Machine intelligence
for real world impact

We work with organizations looking to make the most out of their data.

If you have hard questions and data you think could be used to solve them, or if you want to chat with us to see how your data could be used to improve your impact, give us a shout using the contact form below.

Need to run a competition with your own style, branding, or on your own servers? Get in touch:

Competitions aren't right for every problem. For more flexible data needs or sensitive data sources, we have our own team of experienced data scientists to take the case. Learn more about working with our consulting team.

Here are some questions we often get from organizations:

  • What kind of organizations do you work with?

    DrivenData does not have any restrictions in terms of size, mission, software tools, or database structure. We have encountered applications in fields from education to microfinance, social services to healthcare. Our goal is to partner with organizations that share our vision of using data to make the world a better place. If you're an organization excited about innovative ways to leverage your data, please get in touch.

  • Can my organization host a competition?

    We'd love to work with you to find a problem that makes a difference to your organization. If you have data and organizational goals, we can explore how to make that data work for you. See below for information about what makes a problem a good fit for a competition.

  • What are some examples of competitions?

    There are a wide range of problems that can be tackled with effective statistical modeling. Here are just a few examples of competitions.

    Predicting Loan Defaults: Take, for example, a nonprofit microlender. Using their data describing each loan application and loan outcomes, DrivenData would run a competition to improve their impact and sustainability. A good model predicts which loans involve the most risk. A better model might be able to establish the optimal loan amount such that the probability of default is minimized. Using the winning solution, the lender can effectively decrease negative outcomes for recipients, more responsibly disburse funds, and improve its long-term ability to deliver on its mission.
    Distributing Humanitarian Aid: A good model is indispensable for complex decision-making. Take an organization that provides aid for refugees from the Syrian conflict. Based on past data, we want to ask: How, where, and in what quantities should they distribute housing, food, and medical supplies in order to minimize shortfalls? This is a multifaceted problem where a good model can perform significantly better than a naive approach. Competitors build models based on the size and length of the conflict, the location of refugee camps with respect to the geopolitical borders and population centers, the history of refugee populations in other conflicts, and the demographics of the refugees in this particular region. The aid organization now has a more effective way to plan and prioritize their work.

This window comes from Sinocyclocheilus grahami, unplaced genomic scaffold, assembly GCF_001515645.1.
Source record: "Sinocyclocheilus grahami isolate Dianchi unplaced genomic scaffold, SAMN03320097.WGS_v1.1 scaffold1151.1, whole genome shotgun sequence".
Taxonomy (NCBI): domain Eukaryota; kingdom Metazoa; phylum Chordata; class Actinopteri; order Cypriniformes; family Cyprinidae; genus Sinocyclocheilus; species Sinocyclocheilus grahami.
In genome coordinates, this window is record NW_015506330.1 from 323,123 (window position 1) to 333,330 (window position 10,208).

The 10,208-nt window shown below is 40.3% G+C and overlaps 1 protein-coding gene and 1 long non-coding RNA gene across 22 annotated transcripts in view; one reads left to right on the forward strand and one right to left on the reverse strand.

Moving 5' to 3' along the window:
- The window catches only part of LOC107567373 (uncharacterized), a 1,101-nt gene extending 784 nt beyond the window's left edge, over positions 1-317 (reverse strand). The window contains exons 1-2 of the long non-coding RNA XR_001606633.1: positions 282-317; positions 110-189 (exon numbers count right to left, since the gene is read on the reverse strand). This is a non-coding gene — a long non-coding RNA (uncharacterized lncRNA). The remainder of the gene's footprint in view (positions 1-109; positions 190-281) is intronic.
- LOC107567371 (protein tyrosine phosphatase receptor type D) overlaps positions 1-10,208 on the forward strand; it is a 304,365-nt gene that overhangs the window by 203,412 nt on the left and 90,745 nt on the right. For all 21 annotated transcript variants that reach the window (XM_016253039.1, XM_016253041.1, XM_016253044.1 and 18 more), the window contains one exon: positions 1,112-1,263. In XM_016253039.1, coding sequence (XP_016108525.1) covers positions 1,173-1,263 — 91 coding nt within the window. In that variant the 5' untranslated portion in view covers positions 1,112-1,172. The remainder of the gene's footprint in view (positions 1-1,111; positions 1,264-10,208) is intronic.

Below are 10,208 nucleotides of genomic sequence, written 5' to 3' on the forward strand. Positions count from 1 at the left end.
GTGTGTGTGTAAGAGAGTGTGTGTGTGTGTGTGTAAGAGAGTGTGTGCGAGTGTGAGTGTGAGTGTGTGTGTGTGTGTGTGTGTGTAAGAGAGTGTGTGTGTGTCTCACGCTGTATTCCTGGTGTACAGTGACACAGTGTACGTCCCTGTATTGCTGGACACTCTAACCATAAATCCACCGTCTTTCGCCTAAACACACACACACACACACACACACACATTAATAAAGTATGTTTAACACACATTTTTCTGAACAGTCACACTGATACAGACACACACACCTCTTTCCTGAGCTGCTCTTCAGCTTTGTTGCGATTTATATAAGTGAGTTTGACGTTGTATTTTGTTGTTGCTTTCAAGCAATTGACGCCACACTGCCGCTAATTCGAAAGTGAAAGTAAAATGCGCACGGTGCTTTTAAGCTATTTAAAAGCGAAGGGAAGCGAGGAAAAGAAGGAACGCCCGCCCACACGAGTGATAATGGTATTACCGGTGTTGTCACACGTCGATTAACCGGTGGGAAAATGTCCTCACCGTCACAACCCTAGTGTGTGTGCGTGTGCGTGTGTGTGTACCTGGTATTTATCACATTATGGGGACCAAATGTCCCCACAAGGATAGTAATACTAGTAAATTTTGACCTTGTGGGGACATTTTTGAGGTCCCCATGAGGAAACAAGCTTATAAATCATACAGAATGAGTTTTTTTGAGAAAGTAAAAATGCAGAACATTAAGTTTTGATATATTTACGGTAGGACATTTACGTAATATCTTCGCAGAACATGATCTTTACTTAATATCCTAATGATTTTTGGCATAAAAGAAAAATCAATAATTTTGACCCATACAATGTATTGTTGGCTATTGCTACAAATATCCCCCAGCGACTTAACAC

Responding to Citizen Reports: Another example based on actual research by IBM improves upon UNICEF’s uReport, an effort in Uganda that lets citizens submit unstructured reports via SMS in order to document problems such as human rights abuses, evolving hunger or water crises, and disease outbreaks. uReport needs to be able to identify the nature and severity of reports in real time. A smart algorithm allows journalists and human rights observers to quickly determine trending problems in the hopes of responding before they grow more dire.
  • What kind of problem is good for a competition?

    A good model can transform how an organization plans, how quickly it responds, and how it understands its problem space. In general, these types of problems have four characteristics:


    Impact: The best problems have a clear win for the organization in terms of effective planning, resources saved, or people served. The ones that are most appealing to the data-science community have a good story around how they generate social impact.